Arvind Agarwal is a professor of mechanical and materials engineering. He was the recipient of the 2010 President’s Council Outstanding Faculty Award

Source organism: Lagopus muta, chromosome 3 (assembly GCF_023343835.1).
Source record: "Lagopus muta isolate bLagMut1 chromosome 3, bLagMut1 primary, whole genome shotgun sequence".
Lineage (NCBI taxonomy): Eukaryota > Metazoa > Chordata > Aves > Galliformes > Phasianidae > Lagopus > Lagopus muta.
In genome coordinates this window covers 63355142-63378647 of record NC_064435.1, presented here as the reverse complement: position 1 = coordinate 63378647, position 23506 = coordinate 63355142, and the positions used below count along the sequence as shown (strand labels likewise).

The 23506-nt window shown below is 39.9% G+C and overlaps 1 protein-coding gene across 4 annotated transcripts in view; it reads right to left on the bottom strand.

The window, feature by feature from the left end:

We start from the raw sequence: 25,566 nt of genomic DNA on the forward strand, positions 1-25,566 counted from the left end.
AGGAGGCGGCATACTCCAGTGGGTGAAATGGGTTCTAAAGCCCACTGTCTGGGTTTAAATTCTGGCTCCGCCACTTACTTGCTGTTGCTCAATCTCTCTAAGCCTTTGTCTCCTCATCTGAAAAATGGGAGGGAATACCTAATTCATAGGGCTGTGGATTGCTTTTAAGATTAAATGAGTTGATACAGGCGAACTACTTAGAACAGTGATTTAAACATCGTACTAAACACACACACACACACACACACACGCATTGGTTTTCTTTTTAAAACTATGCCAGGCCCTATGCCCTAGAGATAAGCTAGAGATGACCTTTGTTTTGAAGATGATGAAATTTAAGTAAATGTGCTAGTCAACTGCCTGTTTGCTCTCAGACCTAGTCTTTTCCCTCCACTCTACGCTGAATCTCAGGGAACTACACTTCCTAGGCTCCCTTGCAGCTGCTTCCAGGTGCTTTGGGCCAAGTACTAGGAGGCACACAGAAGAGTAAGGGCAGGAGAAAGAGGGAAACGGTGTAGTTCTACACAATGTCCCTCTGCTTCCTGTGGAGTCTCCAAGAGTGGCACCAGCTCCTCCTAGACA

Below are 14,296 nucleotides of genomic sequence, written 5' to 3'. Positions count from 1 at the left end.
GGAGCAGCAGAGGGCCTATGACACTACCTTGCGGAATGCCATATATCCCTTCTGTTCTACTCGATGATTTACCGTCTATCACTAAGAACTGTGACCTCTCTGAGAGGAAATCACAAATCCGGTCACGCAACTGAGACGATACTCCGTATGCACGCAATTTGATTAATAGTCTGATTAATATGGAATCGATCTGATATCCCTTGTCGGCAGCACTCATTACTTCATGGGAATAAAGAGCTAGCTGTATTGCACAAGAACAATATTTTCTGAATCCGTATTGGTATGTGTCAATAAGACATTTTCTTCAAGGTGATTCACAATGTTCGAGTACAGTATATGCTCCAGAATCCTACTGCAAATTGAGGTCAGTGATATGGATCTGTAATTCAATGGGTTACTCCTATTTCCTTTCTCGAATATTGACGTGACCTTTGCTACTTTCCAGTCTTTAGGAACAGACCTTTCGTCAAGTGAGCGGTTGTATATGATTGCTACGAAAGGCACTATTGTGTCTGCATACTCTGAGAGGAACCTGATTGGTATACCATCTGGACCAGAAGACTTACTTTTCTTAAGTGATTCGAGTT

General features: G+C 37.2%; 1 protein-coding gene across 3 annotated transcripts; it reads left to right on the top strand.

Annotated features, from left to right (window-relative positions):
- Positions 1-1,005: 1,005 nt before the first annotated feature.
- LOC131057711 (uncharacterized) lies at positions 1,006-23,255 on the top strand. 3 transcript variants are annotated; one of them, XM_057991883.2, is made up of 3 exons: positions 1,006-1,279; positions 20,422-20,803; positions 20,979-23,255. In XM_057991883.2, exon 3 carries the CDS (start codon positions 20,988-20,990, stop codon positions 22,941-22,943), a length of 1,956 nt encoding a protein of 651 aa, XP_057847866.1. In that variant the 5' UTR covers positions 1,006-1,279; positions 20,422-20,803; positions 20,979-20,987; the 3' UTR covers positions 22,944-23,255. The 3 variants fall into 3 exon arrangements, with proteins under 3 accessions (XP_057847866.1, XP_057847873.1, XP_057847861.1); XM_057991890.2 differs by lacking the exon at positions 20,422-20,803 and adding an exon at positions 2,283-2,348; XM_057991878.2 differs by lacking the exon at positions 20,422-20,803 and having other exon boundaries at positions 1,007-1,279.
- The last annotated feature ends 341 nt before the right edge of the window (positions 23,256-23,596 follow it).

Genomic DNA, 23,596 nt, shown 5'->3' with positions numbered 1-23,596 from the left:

I develop new materials and coatings for biomedical, aerospace and defense applications. My main lab is called the Plasma Forming Lab. Our plasma gun creates temperatures of 12,000 to 15,000 Kelvin, which is twice the temperature of the sun’s surface. Everything in my lab is done by students. They are the technicians, engineers and researchers. The students are maintaining things at an industrial level of operation. I have been working with a material called carbon nanotubes. They are 1,000 times smaller than the thickness of a human hair. You can’t see them without an electron microscope. But these materials are very, very strong, 100 times stronger than steel. My vision has been to translate nanotechnology into a real-life application.There could be three or four different applications — orthopedic applications, like a new, much stronger bone for hip replacements or knee replacements or next-generation thermal protective aerospace space coatings. I also have a project with biology professor Lydia Kos, who works on skin cancer. She has a theory that cancerous cells and healthy cells have different hardness and stiffness, but it was a challenge for her to measure the hardness of cells. I don’t know anything about the physiology of those cells, but I know how to measure the hardness. We are measuring the hardness and stiffness of those cells hoping one day this will become a very nice diagnostic tool for skin cancer and other diseases. After the end of my bachelor’s program I realized I wanted to have a career in research. I didn’t want to have a boss. I wanted to do what I like. Research gives me that independence. I am my own boss. There cannot be a better job than this.